Altis Labs closes $7.9 million CAD to evaluate cancer treatments using AI

Altis has worked with UHN, Sunnybrook to develop its cancer imaging database.

Toronto-based Altis Labs, which helps biopharmaceutical companies analyze medical imaging and expedite clinical trials using artificial intelligence (AI), has secured $7.9 million CAD ($6 million USD) in seed funding.

The round was co-led by New York-based Benchstrength, a spinout from General Catalyst, and the Debiopharm Innovation Fund, the strategic investment arm of Swiss biopharma firm Debiopharm. It also saw participation from angels like ex-Verana Health CEO Doug Foster and Dr. Richard Gliklich, founder and CEO of OM1.

Altis CEO Felix Baldauf-Lenschen moved from San Francisco to Toronto to launch Altis because he wanted to work with the city’s “world-class” AI talent and hospitals.

Altis co-founder and CEO Felix Baldauf-Lenschen told BetaKit that he moved from San Francisco to Toronto to launch Altis in 2019 to work with the city’s “world-class” AI talent and hospitals.

“Toronto is home to the world’s best AI research labs and talent that has the skillset to train and deploy deep learning models in production environments,” said Baldauf-Lenschen. “Add Toronto’s world-renowned research hospitals; it makes for a great combination for the work that we do.”

Since then, Baldauf-Lenschen claimed that in collaboration with the University Health Network, Sunnybrook, Hamilton Health Sciences, and the University of Calgary, among others, “Altis has helped create the world’s largest cancer imaging database with associated clinical information.”

Altis’ AI models are focused on lung and colorectal cancers currently. With its seed funding, Altis plans to expand them to different therapeutic and disease areas and types of tumours, including breast, prostate, and liver cancers. The startup also intends to build on its partnerships with biopharma firms and health systems.

For Altis, which has bootstrapped up to this point thanks to early customer traction, this round marks its first external funding to date. Baldauf-Lenschen declined to disclose other financial terms of the round.

According to Altis, though medical imaging represents “the richest source” of clinical data, today it is “vastly underutilized.”

RELATED: BenchSci closes $95 million CAD Series D to expand AI drug-discovery platform

Debiopharm’s head of translational medicine, Dr. Carolina Haefliger, acknowledged the limitations of existing medical imaging analysis processes.

“In R&D, imaging is a core component of what we do in clinical trials, and current methods don’t exploit its full potential,” she said in a statement. Haefliger has joined Altis’s board as an observer.

Altis hopes to change that with Nota, its AI-powered imaging biomarker software platform. With deep learning models trained on over 182 million real-world images with associated diagnostics, treatment information, and outcomes, Nota helps predict outcomes and quantify the effects of various treatments. It is already being used by Bayer Pharmaceuticals, Altis says.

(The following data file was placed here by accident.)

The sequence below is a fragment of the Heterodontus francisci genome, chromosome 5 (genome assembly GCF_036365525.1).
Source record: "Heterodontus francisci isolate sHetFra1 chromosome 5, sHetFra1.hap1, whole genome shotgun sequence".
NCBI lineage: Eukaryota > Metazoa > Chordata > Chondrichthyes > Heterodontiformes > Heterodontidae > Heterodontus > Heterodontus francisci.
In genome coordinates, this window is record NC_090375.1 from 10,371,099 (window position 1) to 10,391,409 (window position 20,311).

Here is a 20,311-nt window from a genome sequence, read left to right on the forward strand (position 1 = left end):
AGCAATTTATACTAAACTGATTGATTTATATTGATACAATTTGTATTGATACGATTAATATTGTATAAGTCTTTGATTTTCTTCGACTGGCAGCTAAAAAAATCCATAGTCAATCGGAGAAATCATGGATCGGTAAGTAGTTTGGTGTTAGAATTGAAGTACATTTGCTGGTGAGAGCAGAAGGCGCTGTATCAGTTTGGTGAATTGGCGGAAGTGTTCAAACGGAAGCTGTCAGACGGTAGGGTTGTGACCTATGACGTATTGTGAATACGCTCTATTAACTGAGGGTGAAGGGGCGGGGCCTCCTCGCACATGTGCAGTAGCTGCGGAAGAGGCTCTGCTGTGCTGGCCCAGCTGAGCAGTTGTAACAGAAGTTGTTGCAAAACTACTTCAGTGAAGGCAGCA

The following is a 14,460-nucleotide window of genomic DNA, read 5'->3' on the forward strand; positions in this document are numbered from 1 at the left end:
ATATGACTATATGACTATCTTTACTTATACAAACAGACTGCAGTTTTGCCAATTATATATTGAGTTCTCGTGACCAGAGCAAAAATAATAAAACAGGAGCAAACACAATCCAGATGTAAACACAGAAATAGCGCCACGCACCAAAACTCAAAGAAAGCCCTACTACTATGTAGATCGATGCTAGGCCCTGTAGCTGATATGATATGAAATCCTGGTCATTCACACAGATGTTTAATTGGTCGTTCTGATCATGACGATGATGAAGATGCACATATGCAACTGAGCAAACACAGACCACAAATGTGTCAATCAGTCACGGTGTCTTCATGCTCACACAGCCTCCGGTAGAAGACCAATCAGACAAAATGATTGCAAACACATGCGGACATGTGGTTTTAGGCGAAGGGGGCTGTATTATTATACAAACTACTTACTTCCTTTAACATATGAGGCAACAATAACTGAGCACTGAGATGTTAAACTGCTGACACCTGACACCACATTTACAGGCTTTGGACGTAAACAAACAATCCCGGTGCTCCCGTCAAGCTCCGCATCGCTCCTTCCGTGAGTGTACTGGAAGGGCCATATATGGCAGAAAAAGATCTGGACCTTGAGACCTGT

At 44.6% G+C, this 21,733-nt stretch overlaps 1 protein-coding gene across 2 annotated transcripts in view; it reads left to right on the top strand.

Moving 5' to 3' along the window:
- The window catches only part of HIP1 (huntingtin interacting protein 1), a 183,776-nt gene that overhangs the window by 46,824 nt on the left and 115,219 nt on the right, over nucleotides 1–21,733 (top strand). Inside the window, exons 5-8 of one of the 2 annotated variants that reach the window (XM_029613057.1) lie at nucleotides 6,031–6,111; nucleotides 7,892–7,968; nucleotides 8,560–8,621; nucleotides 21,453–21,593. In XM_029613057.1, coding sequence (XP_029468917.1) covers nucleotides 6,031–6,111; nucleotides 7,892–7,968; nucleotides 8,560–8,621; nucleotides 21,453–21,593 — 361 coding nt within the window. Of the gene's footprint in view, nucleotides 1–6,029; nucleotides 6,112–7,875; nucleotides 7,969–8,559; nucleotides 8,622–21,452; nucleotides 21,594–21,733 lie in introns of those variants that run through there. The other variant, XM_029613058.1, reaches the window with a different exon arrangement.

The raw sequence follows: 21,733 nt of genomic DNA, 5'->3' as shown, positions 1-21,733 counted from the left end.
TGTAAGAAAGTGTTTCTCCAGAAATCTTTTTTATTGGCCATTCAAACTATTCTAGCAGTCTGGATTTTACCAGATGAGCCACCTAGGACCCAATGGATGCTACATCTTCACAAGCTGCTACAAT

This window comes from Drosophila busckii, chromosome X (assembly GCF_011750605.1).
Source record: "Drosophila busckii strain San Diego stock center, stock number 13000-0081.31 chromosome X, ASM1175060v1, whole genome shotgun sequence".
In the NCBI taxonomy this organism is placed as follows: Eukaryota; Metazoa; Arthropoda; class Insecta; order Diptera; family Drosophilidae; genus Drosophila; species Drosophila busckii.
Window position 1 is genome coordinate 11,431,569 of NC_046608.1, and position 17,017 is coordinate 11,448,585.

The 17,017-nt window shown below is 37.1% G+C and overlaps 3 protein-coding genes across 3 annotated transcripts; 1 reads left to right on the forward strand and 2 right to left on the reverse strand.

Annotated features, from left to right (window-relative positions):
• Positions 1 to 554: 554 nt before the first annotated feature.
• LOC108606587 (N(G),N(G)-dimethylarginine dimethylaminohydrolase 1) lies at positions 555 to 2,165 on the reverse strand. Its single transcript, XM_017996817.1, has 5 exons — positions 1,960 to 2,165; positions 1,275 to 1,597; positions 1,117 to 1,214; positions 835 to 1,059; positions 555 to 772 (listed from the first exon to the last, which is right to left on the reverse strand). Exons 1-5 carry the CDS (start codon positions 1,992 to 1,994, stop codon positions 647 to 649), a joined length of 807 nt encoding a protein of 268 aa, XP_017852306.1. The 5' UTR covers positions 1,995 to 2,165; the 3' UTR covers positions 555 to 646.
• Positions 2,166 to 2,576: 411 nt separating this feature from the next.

Benchstrength managing partner Kenneth Chenault, who has joined Altis’ board as part of the round, claimed in a statement that Altis has put together “an unparalleled clinical imaging database in terms of both depth and breadth, which they are translating into actionable clinical insight thanks to their AI models.”

RELATED: American biotech Recursion acquires two Canadian AI drug-discovery companies, Cyclica and Valence

Altis is just one of a number of Canadian tech firms using AI to reduce the time it takes to bring new treatments to patients and help pharma firms operate more efficiently. Others include more established players like AbCellera, BenchSci, and Deep Genomics, plus Cyclica and Valence Discovery, which are both set to be acquired by American biotech Recursion.

For her part, Haefliger believes that AI-powered tools like Altis’ platform “will become the new standard for measuring clinical benefit, not just in clinical trials, but also in clinical care.”

“There are many challenges that still need to be solved in health care and clinical research, and our belief is that AI applications will address a number of these issues,” Baldauf-Lenschen said.

UPDATE (06/23/23): This story was updated to include comments and responses from Felix Baldauf-Lenschen.

Feature image courtesy Altis Labs.

Josh Scott

Josh Scott

Josh Scott is a BetaKit reporter focused on telling in-depth Canadian tech stories and breaking news. His coverage is more complete than his moustache.

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